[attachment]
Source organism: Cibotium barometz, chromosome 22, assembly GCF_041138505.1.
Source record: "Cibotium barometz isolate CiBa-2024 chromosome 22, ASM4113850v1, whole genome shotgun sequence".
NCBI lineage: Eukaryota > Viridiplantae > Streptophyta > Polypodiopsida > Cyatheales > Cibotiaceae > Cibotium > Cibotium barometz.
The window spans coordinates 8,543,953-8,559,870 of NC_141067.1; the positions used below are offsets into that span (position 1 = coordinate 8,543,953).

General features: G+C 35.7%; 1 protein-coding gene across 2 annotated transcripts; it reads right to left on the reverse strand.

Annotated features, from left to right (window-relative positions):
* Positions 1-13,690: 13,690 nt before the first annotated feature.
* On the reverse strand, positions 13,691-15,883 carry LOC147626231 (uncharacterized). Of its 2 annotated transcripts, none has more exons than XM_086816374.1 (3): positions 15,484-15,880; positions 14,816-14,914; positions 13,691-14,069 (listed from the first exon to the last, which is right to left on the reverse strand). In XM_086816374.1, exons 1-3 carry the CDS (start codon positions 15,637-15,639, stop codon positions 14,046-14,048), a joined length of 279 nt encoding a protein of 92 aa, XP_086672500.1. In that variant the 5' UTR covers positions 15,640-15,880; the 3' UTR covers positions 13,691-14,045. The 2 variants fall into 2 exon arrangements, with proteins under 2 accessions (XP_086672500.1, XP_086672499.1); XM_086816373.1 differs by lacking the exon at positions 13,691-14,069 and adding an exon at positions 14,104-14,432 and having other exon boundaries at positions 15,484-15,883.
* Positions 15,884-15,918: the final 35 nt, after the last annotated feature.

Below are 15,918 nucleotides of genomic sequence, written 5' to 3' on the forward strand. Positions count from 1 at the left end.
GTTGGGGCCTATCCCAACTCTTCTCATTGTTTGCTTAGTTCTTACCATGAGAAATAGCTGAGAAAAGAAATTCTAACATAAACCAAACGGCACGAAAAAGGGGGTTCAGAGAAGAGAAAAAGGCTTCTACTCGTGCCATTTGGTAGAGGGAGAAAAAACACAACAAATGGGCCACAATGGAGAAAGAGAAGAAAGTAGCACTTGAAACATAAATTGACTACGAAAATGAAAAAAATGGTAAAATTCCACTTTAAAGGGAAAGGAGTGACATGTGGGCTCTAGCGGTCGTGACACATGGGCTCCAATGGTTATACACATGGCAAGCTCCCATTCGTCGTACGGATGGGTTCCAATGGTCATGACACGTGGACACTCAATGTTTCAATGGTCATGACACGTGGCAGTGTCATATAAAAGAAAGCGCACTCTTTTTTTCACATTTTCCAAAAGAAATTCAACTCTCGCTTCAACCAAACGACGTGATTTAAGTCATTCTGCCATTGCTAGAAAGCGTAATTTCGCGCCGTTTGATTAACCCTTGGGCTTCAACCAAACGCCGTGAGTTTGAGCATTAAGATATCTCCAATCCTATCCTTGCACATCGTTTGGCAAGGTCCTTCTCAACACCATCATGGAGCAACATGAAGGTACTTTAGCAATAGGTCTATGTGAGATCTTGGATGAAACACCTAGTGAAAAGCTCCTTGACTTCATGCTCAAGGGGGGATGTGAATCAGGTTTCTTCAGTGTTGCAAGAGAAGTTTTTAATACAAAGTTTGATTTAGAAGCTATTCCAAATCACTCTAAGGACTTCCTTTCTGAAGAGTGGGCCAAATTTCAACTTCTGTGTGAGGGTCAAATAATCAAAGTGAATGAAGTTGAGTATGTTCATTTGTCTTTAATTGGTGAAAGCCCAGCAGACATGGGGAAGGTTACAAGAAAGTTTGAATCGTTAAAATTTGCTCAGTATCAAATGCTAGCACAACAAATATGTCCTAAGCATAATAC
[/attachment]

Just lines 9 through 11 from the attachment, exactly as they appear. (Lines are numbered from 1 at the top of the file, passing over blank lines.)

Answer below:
* Positions 15,884-15,918: the final 35 nt, after the last annotated feature.

Below are 15,918 nucleotides of genomic sequence, written 5' to 3' on the forward strand. Positions count from 1 at the left end.
GTTGGGGCCTATCCCAACTCTTCTCATTGTTTGCTTAGTTCTTACCATGAGAAATAGCTGAGAAAAGAAATTCTAACATAAACCAAACGGCACGAAAAAGGGGGTTCAGAGAAGAGAAAAAGGCTTCTACTCGTGCCATTTGGTAGAGGGAGAAAAAACACAACAAATGGGCCACAATGGAGAAAGAGAAGAAAGTAGCACTTGAAACATAAATTGACTACGAAAATGAAAAAAATGGTAAAATTCCACTTTAAAGGGAAAGGAGTGACATGTGGGCTCTAGCGGTCGTGACACATGGGCTCCAATGGTTATACACATGGCAAGCTCCCATTCGTCGTACGGATGGGTTCCAATGGTCATGACACGTGGACACTCAATGTTTCAATGGTCATGACACGTGGCAGTGTCATATAAAAGAAAGCGCACTCTTTTTTTCACATTTTCCAAAAGAAATTCAACTCTCGCTTCAACCAAACGACGTGATTTAAGTCATTCTGCCATTGCTAGAAAGCGTAATTTCGCGCCGTTTGATTAACCCTTGGGCTTCAACCAAACGCCGTGAGTTTGAGCATTAAGATATCTCCAATCCTATCCTTGCACATCGTTTGGCAAGGTCCTTCTCAACACCATCATGGAGCAACATGAAGGTACTTTAGCAATAGGTCTATGTGAGATCTTGGATGAAACACCTAGTGAAAAGCTCCTTGACTTCATGCTCAAGGGGGGATGTGAATCAGGTTTCTTCAGTGTTGCAAGAGAAGTTTTTAATACAAAGTTTGATTTAGAAGCTATTCCAAATCACTCTAAGGACTTCCTTTCTGAAGAGTGGGCCAAATTTCAACTTCTGTGTGAGGGTCAAATAATCAAAGTGAATGAAGTTGAGTATGTTCATTTGTCTTTAATTGGTGAAAGCCCAGCAGACATGGGGAAGGTTACAAGAAAGTTTGAATCGTTAAAATTTGCTCAGTATCAAATGCTAGCACAACAAATATGTCCTAAGCATAATAC